Santa Fe is a city of superlatives, boasting the oldest state capital (1610), the oldest home (Pueblo, circa 1059) and the highest state capital (7,200 feet)—to name a few. But one of the most striking facts about this Southwestern gem is the number of days of sunlight annually (283) compared to the annual average rainfall (only 14 inches). In comparison with the US annual average of 205 days of sunlight and 39 inches of rainfall, the sun-to-rain ratio in Santa Fe is significantly lower, sharpening the focus on one thing: water.
In the Southwest, landscape design and water are inextricably linked. All projects revolve around a closely examined irrigation plan. Enter the thoughtful, detailed and aqua-conscious landscape design of Surroundings Studio and their Woven Plains project. This innovative and breathtaking landscape design project, completed in 2008, helped to propel Surroundings onto Santa Fe’s—and the nation’s—landscape design map.
The 2.5-acre Woven Plains property, located just outside Santa Fe, offered a myriad of design options. According to Kenneth Francis, principal of Surroundings Studio, several key priorities were identified from the start. Above all, the owners aimed to achieve greater privacy for their home. But to create that privacy—using plant life as a buffer—water was critical.
“Privacy was key, as they are on a fairly flat site surrounded by other homes,” says Francis. “But they loved the open feel of the piñon juniper landscape, so we created a strategy of weathered steel screen walls and evergreen piñon trees that would selectively provide privacy, but still allow the expansive landscape to ‘leak’ beyond the property.”
Adding aspen trees, which only grow in the high desert of Santa Fe under just the right conditions, was another client request, so water catchment was a crucial factor. “Our clients love aspens, and in particular, they love the sound of their leaves blowing in the wind, so we had to address transplanting existing ones and adding more,” recalls Francis. “More importantly, aspens drink more water, so we needed to find creative ways to ‘catch, carry and concentrate’ stormwater to this garden to help it thrive.”
The design approach started with a comprehensive assessment of water sources. Francis, who came to Santa Fe on a fellowship while at Harvard’s School of Design, is a student of acequias—a water catchment system with a history that spans hundreds of years, continents and cultures. Thought to first be used in the ultra-arid Arab world and brought to Spain by the Moors, this technique of gravity-fed irrigation canals was first used in the Southwest in the early 1500s, building upon similar techniques already developed by the Native American Pueblo Tribe.
“In Northern New Mexico, particularly here in Santa Fe, we get only about 11–12 inches of rain per year. Every drop counts,” says Francis. “Our goal was to orchestrate the movement of water to where we needed it most. We found many great sources of stormwater, but we needed to convey most of it to the water-loving aspen area. That was what triggered the idea of a stormwater acequia that carries rainwater to the aspen grove.”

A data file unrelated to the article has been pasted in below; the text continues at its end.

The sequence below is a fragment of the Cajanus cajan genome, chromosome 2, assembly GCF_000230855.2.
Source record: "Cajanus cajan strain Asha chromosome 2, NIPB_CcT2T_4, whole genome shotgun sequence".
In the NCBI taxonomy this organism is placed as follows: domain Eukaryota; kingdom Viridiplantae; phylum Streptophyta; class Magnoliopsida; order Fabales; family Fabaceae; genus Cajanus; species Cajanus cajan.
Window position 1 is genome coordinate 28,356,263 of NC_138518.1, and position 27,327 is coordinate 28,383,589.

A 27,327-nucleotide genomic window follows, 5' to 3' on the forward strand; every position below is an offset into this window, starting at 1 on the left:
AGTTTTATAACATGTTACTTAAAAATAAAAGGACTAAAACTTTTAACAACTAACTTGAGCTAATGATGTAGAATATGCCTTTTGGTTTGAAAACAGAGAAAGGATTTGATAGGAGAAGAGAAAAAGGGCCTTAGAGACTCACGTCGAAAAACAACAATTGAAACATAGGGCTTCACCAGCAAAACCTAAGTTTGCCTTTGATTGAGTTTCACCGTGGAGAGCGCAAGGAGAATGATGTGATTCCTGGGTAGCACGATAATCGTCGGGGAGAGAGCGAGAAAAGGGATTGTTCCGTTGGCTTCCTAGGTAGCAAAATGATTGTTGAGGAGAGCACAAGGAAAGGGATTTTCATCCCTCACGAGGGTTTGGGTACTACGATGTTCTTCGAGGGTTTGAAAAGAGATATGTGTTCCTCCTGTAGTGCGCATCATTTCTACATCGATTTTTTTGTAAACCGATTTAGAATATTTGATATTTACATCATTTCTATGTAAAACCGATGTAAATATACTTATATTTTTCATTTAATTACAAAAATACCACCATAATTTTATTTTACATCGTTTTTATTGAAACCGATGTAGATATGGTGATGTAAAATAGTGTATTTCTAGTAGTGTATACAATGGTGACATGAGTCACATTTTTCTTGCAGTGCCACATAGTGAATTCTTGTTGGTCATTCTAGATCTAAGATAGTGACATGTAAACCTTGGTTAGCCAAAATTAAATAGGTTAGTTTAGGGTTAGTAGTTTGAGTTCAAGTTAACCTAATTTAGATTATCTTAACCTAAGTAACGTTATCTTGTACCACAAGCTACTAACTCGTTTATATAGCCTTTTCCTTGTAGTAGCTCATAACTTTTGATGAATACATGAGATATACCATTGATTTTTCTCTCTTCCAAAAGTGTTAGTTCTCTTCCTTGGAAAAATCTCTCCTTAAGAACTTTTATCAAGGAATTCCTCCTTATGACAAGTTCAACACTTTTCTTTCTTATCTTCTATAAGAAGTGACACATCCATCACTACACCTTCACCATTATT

Francis and his team created an acequia network that provides a steady and reliable water source for the property’s aspen trees and the plants added to the home’s landscape. The network pulls water from the rooftops into a cistern, while the stormwater acequia pulls water from the driveway runoff. The water filters into the rock-lined acequia feeding the property’s plant systems. The acequia also serves as a“threshold between the more formal landscape near the house and the looser, more natural landscape beyond.”
Another “must-have” for the homeowners: more entertaining space. A new, larger terrace allows for greater entertaining area, with two different shades of brick used to create “desire lines,” or pathways. Sheep fescue and Reveille sod (a unique turf grass that requires less water than bluegrass) created additional outdoor space.
Carving out space for a vegetable garden was also key. “Cooking and entertaining are very important to the owners, and the wife is an avid—and amazing—cook, so raised vegetable planters were crucial to the design,” says Francis. The team found spaces around the terrace and close to the kitchen to allow for easy maintenance and harvesting of the garden.
The colorful palette selected by the Surroundings team pulls it all together. The new plan included the textural elements of a yucca field, a wildflower meadow, a native grass berm, a blue garden and an oasis garden. The landscape incorporates the soothing blues of English Lavender, purple Alliums, Purple Bearded Iris and Grape Hyacinth, with pops of orange from Orange Daylilies, orange Double Tulips, Deep Red Oriental Poppies, and Burgundy-Leafed Crabapple trees. Surroundings created a “dominantly native palette, with enhanced native grass and wildflower meadows” that enlivened the property’s landscape with flowering plants, grasses and shrubs that meld with the environment.
Punctuating the property’s makeover was the addition of outdoor sculptural works. Steel bands and structures for the tomato vines were incorporated into the raised vegetable beds by local Santa Fe steel and light artist Jody Norskog.
The weaving together of these critical elements—each strand essential to the project’s success—yields a remarkable outcome. While the project’s innovative water system provides underlying support, the layer of glorious aspen trees maintains privacy. Yucca, lavender, lilies, poppies and tulips offer color and texture to enhance the finished product—creating yet another of Santa Fe’s superlatives: Woven Plains.